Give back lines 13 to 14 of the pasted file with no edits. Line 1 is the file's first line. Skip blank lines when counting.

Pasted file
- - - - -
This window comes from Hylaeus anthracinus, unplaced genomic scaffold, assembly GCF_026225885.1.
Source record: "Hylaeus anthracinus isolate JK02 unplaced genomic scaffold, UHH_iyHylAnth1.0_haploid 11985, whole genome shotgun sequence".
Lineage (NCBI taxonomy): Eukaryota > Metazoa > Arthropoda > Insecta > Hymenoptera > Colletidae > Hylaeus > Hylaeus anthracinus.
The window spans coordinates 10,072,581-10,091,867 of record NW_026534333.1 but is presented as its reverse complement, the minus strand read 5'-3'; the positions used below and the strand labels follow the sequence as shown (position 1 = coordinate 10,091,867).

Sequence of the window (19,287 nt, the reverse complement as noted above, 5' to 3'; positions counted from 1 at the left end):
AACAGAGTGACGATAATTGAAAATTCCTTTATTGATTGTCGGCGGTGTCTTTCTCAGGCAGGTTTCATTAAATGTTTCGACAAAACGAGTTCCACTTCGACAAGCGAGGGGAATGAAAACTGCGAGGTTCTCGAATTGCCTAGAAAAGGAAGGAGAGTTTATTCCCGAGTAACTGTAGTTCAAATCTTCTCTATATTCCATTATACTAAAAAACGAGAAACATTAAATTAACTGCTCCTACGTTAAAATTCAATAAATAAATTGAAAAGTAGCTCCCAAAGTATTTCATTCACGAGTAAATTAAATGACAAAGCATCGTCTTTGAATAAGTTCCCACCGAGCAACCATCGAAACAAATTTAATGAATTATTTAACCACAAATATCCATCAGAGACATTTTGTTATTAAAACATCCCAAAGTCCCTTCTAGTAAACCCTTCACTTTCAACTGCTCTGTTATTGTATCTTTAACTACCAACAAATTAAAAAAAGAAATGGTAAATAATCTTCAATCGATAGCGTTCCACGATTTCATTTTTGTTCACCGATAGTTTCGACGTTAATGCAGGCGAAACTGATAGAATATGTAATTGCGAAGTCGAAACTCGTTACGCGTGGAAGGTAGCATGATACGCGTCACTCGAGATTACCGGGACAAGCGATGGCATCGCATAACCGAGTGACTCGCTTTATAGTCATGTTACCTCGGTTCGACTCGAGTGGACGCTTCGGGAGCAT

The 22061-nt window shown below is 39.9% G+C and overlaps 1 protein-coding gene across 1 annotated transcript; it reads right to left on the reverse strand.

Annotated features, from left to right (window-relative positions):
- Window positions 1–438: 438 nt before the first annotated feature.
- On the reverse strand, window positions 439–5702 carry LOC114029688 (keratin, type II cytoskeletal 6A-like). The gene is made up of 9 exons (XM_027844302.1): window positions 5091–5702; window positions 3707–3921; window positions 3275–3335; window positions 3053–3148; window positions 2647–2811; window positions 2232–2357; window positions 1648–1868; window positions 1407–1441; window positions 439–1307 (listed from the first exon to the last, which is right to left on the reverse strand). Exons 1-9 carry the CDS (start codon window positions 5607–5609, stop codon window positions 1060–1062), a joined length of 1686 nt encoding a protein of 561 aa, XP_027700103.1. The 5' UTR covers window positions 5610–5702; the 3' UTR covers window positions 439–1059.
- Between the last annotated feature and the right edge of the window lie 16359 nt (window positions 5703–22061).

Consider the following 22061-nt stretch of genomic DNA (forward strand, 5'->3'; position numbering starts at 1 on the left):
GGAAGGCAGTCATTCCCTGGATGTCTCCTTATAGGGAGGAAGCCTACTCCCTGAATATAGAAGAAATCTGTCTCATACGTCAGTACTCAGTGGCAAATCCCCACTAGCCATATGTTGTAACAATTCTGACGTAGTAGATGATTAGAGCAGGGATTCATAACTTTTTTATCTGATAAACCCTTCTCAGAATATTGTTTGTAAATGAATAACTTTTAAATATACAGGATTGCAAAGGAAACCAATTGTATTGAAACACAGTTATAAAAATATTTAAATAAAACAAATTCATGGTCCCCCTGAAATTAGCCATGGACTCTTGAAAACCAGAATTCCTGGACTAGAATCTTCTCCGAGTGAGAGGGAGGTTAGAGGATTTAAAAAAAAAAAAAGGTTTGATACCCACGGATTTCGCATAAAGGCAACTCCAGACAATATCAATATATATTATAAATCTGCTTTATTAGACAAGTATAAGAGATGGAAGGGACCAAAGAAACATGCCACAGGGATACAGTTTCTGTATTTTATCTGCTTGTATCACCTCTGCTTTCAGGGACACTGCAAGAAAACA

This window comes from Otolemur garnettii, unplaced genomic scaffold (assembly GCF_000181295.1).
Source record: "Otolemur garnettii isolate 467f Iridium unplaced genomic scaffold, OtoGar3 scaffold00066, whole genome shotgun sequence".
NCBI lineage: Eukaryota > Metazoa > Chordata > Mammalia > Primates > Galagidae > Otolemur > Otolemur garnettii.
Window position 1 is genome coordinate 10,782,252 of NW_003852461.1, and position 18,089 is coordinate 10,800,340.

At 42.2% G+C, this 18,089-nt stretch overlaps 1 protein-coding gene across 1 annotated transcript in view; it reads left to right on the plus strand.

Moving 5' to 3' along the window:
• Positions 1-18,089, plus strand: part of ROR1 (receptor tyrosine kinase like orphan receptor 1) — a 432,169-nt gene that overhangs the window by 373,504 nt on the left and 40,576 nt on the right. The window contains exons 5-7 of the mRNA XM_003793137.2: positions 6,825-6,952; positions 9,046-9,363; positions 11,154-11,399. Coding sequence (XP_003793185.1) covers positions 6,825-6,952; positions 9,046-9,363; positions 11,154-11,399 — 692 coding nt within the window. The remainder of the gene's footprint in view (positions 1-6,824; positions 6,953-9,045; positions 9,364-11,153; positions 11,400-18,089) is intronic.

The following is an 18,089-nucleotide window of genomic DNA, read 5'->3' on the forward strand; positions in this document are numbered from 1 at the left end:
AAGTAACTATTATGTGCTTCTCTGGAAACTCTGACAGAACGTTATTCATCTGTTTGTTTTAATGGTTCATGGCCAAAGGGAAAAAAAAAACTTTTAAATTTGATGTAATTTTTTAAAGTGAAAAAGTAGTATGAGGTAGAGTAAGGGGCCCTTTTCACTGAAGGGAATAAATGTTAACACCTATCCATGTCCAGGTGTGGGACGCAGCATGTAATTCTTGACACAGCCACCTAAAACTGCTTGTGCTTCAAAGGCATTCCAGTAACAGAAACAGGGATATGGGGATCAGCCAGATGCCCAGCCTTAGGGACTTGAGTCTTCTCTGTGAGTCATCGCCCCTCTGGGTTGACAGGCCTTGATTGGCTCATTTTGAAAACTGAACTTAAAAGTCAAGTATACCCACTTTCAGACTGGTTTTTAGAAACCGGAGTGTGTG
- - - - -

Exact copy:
GGAAGGCAGTCATTCCCTGGATGTCTCCTTATAGGGAGGAAGCCTACTCCCTGAATATAGAAGAAATCTGTCTCATACGTCAGTACTCAGTGGCAAATCCCCACTAGCCATATGTTGTAACAATTCTGACGTAGTAGATGATTAGAGCAGGGATTCATAACTTTTTTATCTGATAAACCCTTCTCAGAATATTGTTTGTAAATGAATAACTTTTAAATATACAGGATTGCAAAGGAAACCAATTGTATTGAAACACAGTTATAAAAATATTTAAATAAAACAAATTCATGGTCCCCCTGAAATTAGCCATGGACTCTTGAAAACCAGAATTCCTGGACTAGAATCTTCTCCGAGTGAGAGGGAGGTTAGAGGATTTAAAAAAAAAAAAAGGTTTGATACCCACGGATTTCGCATAAAGGCAACTCCAGACAATATCAATATATATTATAAATCTGCTTTATTAGACAAGTATAAGAGATGGAAGGGACCAAAGAAACATGCCACAGGGATACAGTTTCTGTATTTTATCTGCTTGTATCACCTCTGCTTTCAGGGACACTGCAAGAAAACA

This window comes from Otolemur garnettii, unplaced genomic scaffold (assembly GCF_000181295.1).